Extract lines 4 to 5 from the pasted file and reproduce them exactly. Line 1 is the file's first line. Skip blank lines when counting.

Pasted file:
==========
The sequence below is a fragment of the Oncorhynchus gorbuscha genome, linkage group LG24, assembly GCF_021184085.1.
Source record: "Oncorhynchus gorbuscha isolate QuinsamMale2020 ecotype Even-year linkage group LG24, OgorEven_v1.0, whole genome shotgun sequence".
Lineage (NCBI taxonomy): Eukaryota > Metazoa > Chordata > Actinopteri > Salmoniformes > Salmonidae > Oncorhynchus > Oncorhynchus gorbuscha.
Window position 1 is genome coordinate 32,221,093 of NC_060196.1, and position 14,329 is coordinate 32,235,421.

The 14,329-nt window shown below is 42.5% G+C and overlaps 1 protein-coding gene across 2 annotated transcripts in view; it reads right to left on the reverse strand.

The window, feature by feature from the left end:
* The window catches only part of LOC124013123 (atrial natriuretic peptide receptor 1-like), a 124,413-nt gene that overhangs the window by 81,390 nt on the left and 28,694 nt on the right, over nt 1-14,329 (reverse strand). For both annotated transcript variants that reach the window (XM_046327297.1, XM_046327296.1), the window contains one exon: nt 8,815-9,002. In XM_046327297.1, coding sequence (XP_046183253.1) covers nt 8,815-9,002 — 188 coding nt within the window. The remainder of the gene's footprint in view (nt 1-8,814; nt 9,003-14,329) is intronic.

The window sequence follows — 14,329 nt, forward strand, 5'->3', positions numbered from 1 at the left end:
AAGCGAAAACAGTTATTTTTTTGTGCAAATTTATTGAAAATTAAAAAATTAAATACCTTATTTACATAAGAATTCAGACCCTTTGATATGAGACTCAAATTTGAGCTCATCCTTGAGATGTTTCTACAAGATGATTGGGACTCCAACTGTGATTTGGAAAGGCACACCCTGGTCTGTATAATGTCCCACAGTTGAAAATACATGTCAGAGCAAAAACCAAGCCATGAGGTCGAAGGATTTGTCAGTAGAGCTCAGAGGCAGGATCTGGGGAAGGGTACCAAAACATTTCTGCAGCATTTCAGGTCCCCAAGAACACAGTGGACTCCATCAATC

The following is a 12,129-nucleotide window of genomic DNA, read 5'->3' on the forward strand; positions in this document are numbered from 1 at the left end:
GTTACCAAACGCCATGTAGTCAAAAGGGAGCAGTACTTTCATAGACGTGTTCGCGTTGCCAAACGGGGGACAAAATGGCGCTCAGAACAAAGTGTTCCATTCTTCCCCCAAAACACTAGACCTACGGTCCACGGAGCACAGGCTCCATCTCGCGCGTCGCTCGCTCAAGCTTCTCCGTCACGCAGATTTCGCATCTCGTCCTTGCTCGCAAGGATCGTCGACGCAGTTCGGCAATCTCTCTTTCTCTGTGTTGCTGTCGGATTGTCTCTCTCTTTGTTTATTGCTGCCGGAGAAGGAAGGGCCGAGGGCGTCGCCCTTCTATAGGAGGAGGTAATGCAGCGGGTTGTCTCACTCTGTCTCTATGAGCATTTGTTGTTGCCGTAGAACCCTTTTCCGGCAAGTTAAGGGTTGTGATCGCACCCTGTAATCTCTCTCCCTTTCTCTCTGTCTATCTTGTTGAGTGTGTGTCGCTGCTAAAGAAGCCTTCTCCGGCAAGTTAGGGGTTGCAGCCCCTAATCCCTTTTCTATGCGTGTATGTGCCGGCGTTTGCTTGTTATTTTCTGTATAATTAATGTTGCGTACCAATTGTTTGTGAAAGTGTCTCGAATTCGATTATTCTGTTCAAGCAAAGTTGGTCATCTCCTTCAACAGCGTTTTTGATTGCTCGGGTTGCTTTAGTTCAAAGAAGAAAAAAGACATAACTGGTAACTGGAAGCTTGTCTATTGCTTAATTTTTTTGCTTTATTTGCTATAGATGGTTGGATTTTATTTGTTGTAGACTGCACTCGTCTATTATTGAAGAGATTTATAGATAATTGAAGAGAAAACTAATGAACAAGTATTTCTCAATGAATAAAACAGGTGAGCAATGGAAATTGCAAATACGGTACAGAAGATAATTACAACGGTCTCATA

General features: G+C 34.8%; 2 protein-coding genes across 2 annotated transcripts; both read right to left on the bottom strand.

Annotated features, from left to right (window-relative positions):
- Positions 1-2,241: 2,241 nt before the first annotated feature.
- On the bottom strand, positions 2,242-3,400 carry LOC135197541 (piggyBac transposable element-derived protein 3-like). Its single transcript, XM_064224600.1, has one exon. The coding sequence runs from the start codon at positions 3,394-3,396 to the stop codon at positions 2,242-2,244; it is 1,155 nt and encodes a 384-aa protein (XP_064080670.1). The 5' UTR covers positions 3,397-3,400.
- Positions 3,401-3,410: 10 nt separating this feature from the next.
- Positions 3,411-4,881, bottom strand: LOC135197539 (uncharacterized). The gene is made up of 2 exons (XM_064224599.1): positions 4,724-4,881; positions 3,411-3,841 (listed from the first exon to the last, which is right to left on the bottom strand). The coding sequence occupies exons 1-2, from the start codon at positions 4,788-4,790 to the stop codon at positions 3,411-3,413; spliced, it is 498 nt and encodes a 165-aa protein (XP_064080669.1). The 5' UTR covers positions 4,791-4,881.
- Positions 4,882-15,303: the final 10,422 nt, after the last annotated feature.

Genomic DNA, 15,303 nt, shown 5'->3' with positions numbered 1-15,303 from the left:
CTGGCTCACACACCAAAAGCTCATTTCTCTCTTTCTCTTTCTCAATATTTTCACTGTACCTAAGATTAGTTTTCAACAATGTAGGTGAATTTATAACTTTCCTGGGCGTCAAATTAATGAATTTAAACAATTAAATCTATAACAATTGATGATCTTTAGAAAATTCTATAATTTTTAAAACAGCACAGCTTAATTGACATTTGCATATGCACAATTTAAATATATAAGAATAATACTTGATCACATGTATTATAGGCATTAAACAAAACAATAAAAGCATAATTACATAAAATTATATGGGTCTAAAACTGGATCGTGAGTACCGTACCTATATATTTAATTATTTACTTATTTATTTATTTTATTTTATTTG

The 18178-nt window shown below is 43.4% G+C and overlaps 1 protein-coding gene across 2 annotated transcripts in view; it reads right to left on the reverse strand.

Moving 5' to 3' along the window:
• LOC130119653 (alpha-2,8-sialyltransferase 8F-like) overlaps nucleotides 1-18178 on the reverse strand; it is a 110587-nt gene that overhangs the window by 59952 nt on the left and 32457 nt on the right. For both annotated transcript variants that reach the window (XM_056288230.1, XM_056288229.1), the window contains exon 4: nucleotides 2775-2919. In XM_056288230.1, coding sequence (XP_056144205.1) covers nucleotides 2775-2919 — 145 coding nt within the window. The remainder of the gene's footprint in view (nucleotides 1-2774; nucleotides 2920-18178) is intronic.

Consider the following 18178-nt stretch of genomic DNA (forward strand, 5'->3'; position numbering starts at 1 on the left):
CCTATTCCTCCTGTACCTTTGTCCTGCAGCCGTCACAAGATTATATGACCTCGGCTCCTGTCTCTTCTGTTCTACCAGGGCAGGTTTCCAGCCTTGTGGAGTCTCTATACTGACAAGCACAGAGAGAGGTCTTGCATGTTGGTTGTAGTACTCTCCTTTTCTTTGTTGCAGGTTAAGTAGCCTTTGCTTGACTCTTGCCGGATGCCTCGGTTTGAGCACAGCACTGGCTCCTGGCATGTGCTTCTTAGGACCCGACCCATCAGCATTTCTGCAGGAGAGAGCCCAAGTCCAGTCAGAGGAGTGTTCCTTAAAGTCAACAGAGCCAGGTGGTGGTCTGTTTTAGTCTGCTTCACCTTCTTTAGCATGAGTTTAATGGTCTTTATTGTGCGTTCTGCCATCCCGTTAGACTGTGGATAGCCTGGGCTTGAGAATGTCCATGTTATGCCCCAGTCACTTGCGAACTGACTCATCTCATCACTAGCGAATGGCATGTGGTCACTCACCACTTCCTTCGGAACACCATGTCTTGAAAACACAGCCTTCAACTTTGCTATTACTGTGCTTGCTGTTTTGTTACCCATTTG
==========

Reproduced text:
Window position 1 is genome coordinate 32,221,093 of NC_060196.1, and position 14,329 is coordinate 32,235,421.

The 14,329-nt window shown below is 42.5% G+C and overlaps 1 protein-coding gene across 2 annotated transcripts in view; it reads right to left on the reverse strand.